As fireproofing material, concrete is cheap. However, it is also heavy. To support the additional weight, engineers are forced to use more steel than would otherwise be necessary for structural support. Another drawback is corrosion. Concrete and other cementitious materials such as gunite or magnesium oxychloride react with the metal beneath it. Because these materials are porous, water is absorbed into the fireproofing further contributes to corrosion.
“During World War II it became standard procedure to wrap LP vessels in wire mesh and then apply concrete for passive fire protection,” Dearing said. “These tanks were built with an expected service life of about 50 years. In the 1970s, close metal inspection showed that almost all of the corrosion allowance for the tank metal was gone due to moisture induced metal corrosion. This was particularly prevalent around the nozzles on top, the manways, the process nozzles and where the support legs and tank met. Many companies went ahead and took them out of commission after only 25 or 30 years into their service lives.”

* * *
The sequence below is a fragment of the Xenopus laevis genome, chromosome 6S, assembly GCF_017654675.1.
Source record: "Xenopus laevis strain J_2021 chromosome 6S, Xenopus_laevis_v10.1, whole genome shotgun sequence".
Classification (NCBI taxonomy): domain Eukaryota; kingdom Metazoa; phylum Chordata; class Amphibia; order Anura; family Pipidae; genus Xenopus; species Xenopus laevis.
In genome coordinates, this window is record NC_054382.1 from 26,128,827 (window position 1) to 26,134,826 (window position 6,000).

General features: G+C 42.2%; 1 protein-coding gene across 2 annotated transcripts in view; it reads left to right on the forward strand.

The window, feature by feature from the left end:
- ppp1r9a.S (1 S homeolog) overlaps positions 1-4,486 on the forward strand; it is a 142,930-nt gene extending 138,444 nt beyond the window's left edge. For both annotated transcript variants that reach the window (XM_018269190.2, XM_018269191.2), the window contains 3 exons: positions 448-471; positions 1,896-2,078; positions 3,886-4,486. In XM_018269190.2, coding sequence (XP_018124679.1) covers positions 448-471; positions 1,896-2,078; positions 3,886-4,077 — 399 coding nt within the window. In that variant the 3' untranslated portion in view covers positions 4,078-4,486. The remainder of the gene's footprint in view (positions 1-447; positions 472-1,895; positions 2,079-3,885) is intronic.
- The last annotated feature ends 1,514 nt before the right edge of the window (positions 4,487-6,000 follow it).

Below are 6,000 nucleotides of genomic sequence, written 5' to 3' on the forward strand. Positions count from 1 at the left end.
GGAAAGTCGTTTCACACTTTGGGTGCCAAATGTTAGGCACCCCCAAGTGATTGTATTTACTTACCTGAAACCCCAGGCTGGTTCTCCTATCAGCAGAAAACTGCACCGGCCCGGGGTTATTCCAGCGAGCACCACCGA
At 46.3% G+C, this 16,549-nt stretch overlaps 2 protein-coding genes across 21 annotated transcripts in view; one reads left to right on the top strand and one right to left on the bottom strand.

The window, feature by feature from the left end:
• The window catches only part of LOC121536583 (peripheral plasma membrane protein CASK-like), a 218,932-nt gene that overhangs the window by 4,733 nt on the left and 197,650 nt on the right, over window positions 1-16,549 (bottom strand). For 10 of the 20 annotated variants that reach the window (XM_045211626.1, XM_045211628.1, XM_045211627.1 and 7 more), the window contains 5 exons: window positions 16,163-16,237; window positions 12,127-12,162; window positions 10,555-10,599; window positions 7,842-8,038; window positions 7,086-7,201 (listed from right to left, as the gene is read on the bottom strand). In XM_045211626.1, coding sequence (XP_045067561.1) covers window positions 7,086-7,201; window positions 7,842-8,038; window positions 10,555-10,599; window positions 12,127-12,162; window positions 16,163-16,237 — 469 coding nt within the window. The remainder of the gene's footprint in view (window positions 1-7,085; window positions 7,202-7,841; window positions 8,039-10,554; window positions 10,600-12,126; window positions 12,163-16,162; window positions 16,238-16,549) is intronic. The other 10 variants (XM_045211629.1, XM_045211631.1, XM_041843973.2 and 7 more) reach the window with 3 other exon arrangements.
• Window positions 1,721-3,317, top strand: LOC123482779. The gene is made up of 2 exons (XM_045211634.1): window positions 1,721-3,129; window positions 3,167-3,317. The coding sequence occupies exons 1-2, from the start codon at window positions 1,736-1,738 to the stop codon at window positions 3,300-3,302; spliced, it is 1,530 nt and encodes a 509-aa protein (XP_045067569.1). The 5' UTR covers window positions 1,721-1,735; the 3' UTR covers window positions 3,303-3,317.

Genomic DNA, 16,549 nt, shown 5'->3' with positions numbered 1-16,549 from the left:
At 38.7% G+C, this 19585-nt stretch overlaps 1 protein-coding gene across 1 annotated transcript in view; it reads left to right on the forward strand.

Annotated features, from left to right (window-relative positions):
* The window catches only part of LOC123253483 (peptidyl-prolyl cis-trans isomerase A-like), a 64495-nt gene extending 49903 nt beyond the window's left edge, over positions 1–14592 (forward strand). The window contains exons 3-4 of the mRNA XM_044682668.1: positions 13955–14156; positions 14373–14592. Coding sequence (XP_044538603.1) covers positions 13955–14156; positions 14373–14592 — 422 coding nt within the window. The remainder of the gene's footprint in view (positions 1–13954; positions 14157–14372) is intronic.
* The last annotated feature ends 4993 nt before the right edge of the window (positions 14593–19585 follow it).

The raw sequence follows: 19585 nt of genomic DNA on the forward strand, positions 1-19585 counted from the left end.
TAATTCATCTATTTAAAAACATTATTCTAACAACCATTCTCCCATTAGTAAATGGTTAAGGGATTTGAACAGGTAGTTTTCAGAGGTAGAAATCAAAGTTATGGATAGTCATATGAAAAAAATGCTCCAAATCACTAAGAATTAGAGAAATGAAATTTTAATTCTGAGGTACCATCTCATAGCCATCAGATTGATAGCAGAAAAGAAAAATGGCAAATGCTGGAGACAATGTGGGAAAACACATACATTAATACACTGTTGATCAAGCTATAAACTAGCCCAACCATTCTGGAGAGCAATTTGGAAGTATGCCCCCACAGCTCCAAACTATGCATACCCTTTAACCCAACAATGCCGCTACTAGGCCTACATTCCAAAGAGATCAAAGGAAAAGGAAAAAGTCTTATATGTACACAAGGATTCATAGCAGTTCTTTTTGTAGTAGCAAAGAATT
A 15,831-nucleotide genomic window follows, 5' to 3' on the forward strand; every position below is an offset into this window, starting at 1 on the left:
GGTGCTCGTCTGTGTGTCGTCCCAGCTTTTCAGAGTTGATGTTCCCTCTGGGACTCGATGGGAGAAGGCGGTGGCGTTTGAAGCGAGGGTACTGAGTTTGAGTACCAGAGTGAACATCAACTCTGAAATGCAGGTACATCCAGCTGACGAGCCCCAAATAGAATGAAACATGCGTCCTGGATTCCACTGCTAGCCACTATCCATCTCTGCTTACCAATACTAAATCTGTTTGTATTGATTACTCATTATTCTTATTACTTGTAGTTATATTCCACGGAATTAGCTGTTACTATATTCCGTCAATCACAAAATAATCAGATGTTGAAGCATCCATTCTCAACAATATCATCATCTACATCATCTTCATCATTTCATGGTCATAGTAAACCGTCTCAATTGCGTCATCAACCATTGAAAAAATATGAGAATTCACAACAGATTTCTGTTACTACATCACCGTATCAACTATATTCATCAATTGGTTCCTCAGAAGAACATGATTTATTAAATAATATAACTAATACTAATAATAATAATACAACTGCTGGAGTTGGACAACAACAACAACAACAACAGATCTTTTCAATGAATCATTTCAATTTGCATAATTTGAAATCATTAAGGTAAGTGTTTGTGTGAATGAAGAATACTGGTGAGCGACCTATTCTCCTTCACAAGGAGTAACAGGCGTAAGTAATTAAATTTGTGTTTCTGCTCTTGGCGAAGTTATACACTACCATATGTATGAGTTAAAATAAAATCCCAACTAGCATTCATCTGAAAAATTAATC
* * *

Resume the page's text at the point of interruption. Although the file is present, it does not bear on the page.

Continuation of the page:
Today it is unusual to find concrete applied to the tank itself. Concrete fireproofing is generally limited to pipe supports and vessel skirts to prevent a structural collapse and loss of product containment during a fire. Rather than rely on structural fireproofing, industry chiefly today use water spray systems, deinventorying systems or inerting systems.
Industrial fireproofing entered a new phase in the mid-1970s. A rash of transportation disasters involving railroad LPG tank cars, Crecent City, LA, and Kingman, AZ, among the worst, made federal regulators keen to find a way to insulate the cars from direct flame impingement. Spray-on fireproofing such as Chartek® and Thermolag® came onto the market. These products sprung from the development of heat resistant materials used for the space program. These products generally fell into the intumescent category.